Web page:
Contemporary art -- the field we are usually working in because there's money -- is mostly concerned with systems or systematic concepts. In the context of their work, artists adapt models of individual art-specific or economic or political systems like in a laboratory, to reveal the true nature of these systems by deconstructing them. So would it be fair to say that by their chameleon-like adaptation they are attempting to generate a similar system? Well... the corporate change in the art market has aged somewhat in the meantime and looks almost as old as the 'New Economy'. Now even the last snotty brat has realized that all the hogwash about the creative industries, sponsoring, fund-raising, the whole load of bullshit about the beautiful new art enterprises, was not much more than the awful veneer on the stupid, crass fanfare of neo-liberal liberation teleology. What is the truth behind the shifting spheres of activity between computer graphics, web design and the rest of all those frequency-orientated nerd pursuits? A lonely business with other lonely people at their terminals. And in the meantime the other part of the corporate identity has incidentally wasted whole countries like Argentina or Iceland. That's the real truth of the matter.
The Capitalist system is a highly adaptable entity. And so it isn't surprising that alternative spaces and forms of living provided interesting ideas that could be milked and marketed. So certain structural features of these "indie" movement outputs were suddenly highly acclaimed, applied and copy-pasted into capitalist developing laboratories. These qualities fit best into the tendency in which -- by the end of the seventies -- bourgeois society started to update and re-launch using the experiences gained through countercultural projects. Mainstream harvested the knowledge that was won in these projects and used it. Normalizing dissent.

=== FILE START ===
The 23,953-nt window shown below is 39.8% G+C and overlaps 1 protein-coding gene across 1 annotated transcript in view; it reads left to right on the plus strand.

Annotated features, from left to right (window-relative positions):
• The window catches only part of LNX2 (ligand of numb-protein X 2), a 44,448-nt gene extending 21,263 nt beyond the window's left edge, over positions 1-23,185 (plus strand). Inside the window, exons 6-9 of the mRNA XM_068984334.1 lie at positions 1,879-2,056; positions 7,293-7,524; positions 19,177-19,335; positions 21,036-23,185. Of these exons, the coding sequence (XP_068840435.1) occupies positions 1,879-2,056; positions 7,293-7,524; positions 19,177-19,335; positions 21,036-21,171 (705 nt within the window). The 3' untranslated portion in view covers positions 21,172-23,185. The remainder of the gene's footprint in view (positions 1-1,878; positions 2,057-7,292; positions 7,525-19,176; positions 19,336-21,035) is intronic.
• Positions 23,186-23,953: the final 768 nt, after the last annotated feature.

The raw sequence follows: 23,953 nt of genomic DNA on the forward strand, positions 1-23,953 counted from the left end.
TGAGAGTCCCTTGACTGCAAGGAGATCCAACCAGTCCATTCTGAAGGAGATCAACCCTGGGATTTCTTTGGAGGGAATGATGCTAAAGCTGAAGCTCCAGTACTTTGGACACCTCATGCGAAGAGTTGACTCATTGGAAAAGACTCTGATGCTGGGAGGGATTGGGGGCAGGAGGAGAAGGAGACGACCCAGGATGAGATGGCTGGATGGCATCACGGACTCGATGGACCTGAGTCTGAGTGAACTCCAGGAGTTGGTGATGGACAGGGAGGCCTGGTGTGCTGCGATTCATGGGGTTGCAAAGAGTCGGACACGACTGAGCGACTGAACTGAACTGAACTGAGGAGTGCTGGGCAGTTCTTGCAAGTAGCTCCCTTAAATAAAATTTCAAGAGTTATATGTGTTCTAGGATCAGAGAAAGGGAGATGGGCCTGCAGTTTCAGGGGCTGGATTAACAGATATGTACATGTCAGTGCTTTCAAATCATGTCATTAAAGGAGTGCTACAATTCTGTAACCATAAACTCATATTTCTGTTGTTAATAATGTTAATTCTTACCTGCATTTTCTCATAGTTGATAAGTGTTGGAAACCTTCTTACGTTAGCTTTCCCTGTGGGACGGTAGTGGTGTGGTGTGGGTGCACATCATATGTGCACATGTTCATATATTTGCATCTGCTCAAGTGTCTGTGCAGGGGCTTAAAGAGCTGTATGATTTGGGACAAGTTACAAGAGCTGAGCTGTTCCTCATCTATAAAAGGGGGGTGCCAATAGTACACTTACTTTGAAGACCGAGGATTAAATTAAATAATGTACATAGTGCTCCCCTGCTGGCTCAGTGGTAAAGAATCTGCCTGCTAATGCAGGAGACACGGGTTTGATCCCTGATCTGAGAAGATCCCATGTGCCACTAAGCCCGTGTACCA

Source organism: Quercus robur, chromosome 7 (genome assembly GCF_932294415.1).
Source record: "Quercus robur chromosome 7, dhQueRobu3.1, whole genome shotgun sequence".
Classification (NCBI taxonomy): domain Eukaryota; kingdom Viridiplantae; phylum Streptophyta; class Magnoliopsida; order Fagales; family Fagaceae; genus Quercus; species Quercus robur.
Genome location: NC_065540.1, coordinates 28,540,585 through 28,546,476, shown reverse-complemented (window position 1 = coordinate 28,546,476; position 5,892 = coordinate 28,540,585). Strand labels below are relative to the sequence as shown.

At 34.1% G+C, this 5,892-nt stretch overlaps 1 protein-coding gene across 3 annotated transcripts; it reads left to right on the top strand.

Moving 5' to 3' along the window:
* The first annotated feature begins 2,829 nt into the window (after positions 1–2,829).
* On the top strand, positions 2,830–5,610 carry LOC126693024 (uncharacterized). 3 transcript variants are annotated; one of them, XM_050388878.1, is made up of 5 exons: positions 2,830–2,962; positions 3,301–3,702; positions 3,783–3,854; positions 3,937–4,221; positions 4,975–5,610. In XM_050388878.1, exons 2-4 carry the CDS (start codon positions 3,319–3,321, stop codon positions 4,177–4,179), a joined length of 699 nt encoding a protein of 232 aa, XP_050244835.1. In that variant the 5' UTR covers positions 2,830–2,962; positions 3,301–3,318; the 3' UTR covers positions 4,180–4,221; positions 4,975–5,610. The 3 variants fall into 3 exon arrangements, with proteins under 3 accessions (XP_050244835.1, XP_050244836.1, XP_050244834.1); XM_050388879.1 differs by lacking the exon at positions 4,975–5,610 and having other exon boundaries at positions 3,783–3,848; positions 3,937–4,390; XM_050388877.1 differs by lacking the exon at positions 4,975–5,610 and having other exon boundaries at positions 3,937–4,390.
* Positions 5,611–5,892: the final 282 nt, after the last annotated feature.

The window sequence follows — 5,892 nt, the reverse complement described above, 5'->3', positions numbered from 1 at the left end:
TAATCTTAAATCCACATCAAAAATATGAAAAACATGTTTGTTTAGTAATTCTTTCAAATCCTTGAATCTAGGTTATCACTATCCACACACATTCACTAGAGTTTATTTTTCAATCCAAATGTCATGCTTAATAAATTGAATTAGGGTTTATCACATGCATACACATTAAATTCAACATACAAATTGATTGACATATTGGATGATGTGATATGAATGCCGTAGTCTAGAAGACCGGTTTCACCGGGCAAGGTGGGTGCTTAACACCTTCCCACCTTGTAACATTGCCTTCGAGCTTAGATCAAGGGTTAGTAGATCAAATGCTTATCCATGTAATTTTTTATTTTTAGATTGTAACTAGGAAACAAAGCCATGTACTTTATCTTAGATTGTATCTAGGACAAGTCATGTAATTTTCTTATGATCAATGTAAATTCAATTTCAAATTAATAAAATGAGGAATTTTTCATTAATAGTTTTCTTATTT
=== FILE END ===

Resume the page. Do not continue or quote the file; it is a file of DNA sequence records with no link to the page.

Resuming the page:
The emergence of new media (and therefore artistic) formats is certainly interesting. But etching information into copper plates is just as exciting. We think that the perpetual return of 'the new', to cite Walter Benjamin, is nothing to write home about - except perhaps for the slave-drivers in the fashion industry. We've never been interested in the new just in itself, but in the accidental occurrence. In the moment where things don't tally, where productive confusion arises. That's why in the final analysis, although we've laughed a lot with Stewart Home, we even reject the meta-criticism of innovation-fixation articulated in 'neoism'. The new sorts itself out when it lands in the museum. Finito.
I always loved the grand dichotomies of life. Dogs and cats. Cats and mice. Like Tom and Jerry. But as someone who grew up in Central Europe I never understood how a mouse can live inside a wall. Walls are made of bricks! They are not hollow. Way later I came to understand, when I learned that US-American houses are just made of wood, and their walls are really hollow.
Vegas is gorgeous hyperreality, but most of the stuff people like here is not my cup of tea. I don't gamble, and I don't like Penn & Teller. I'd rather be locked into a basement full of Philip Glass recordings.
Mankind is a sexual and tool-using species. So it's never old news to deal with the intersection of human desire and ingenuity. As biohacking, sexually enhanced bodies, genetic utopias and the plethora of gender have long been the focus of literature, science fiction and, increasingly, pornography, we explore the possibilities that fictional and authentic bodies have to offer.
I remember when I got a new device for my computer. I connected it to the landline phone plug(!), and the device called another device and sang a robot love song to it. That made the devices connect, and I could go online and exchange messages. That was one of the most important things that ever happened to me, breaking my isolation. It helped me to reach out to other folks all around the globe. Communication is key in nerd culture. But beware if that communication fails. You can create toxic troll wastelands! Not even robot love songs can help you with that!
There are still films about bank robberies, but let's be honest, the biggest financial crimes today aren't happening in banks, they're happening on Wall Street. This is happening in the completely abstract datasphere. Capitalism is dependent upon this commodity of speed. Making a film about a bank robbery is maybe funny, but it's completely anachronistic. We have to tell the stories of the 21st century, specifically in a way that people can relate to it.